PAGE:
Exploring parents’ experiences of postsecondary education for their children with disabilities
Streit, Cara Gorham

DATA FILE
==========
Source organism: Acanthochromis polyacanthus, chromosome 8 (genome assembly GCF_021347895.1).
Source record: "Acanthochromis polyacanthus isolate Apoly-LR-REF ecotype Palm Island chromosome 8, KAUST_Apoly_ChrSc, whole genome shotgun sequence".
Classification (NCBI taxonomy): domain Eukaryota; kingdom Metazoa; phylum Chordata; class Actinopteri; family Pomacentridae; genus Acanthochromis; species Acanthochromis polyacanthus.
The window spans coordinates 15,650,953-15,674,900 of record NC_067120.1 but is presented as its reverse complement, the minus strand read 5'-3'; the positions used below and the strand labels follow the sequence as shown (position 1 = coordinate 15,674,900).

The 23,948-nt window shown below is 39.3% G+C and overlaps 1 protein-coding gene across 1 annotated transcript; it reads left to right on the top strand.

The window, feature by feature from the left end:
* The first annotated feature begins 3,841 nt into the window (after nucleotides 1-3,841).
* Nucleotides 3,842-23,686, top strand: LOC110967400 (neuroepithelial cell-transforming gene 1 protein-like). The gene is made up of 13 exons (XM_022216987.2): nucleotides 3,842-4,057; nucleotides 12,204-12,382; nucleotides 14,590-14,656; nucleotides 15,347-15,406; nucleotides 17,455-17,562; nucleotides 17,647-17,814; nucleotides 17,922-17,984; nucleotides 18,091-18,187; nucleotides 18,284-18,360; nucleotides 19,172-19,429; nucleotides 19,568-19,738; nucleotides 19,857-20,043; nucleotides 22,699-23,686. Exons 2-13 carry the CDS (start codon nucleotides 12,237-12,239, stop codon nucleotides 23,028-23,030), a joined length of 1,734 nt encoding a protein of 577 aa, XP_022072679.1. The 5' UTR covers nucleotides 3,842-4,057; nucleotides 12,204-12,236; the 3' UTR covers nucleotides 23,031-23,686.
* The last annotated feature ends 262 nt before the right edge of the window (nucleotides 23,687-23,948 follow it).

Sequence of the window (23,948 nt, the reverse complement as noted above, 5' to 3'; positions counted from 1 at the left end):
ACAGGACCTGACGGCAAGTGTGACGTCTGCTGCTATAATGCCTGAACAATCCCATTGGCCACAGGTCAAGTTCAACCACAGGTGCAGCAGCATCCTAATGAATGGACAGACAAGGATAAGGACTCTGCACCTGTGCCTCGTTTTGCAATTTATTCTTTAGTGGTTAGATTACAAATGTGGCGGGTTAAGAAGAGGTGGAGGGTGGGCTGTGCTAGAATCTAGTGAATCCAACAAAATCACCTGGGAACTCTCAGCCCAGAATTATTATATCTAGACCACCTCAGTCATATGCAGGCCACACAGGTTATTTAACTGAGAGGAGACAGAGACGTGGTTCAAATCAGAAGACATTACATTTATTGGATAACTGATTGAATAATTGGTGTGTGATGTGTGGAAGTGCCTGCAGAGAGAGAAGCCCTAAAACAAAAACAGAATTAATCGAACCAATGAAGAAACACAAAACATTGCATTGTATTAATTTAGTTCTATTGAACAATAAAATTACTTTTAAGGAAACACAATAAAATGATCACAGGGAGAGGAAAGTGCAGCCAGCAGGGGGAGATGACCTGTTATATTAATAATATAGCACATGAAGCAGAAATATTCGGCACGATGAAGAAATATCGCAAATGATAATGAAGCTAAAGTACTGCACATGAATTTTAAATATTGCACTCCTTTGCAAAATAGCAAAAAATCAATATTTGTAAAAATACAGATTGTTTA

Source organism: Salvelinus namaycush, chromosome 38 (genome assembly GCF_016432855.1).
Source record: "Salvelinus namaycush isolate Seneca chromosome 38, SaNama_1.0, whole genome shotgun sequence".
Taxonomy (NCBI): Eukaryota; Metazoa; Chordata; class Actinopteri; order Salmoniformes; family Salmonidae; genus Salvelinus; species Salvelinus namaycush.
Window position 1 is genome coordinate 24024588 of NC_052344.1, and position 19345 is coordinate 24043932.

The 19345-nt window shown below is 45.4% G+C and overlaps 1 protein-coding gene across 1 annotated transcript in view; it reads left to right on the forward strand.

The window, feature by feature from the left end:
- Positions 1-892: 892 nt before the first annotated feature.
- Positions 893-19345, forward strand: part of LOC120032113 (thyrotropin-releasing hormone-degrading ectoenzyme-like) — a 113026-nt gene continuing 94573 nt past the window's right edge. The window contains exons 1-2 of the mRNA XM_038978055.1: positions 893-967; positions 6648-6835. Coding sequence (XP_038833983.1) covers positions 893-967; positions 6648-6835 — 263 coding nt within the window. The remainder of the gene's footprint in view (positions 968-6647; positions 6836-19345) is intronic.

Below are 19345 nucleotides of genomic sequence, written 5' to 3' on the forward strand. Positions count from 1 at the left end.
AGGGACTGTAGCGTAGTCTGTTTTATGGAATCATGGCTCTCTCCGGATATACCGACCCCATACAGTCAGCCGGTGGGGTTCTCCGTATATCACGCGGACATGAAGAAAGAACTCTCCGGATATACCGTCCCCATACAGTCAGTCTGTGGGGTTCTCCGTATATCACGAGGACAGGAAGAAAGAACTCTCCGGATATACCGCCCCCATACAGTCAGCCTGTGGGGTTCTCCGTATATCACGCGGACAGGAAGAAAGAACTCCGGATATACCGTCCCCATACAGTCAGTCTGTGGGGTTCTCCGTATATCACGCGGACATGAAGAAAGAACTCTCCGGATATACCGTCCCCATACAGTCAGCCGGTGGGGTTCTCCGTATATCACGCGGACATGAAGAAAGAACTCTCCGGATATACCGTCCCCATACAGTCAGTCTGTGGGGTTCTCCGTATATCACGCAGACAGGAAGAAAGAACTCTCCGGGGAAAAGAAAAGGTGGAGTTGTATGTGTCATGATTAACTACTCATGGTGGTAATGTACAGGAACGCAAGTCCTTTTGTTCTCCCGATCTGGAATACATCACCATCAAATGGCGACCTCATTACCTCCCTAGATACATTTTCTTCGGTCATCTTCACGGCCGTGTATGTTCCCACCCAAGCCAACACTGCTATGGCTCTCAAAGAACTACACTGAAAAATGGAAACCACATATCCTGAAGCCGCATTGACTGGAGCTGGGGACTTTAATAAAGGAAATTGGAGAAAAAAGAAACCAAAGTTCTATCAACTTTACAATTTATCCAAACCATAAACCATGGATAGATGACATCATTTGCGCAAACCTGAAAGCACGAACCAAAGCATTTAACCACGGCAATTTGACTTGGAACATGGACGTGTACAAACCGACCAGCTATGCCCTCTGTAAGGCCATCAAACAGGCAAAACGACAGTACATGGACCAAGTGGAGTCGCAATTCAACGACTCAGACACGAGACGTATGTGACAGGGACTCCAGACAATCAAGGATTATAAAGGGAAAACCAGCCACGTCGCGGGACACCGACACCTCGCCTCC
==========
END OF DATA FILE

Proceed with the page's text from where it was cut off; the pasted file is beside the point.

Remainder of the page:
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This study explored the expectations and experiences of parents whose adult children graduated from a comprehensive college-based postsecondary education program for students with intellectual or developmental disabilities. Seventeen parents of graduates from the Lesley University Threshold Program in Cambridge, MA were interviewed in the style of narrative inquiry. Subjects were asked to describe their expectations for their sons’ and daughters’ futures as they grew up, the role of a college program in their children’s development and in the evolution of their own expectations, their hopes and concerns for the future, and their opinions of college inclusion and how greater inclusion might have impacted their sons and daughters. Interview subjects were found to share common goals for their children: independence and fulfillment in life. While they faced great uncertainty about the future when their children were young, they wanted to help them achieve as much independence and fulfillment as possible, and expected that postsecondary education would help them progress toward these ends. Parents wanted their children to have a college experience that felt authentic, while also providing comprehensive and intensive supports and specialized skill development. Parents reported that their children’s postsecondary experiences surpassed their expectations. They saw growth in their sons and daughters in the areas of independent living, vocational skills, and social skills, as well as advances in self-esteem, positive decision making, and problem-solving. While parents emphasized the value of life skills, friendships, and employment over inclusion at the university, every subject also stated that greater integration with undergraduates, facilitated by staff and peer mentors, should have been available to Threshold students, regardless of whether they thought their own son or daughter would have benefited. Implications for practitioners and research are discussed, with an emphasis on the study’s relevance to current trends in the field of inclusive higher education.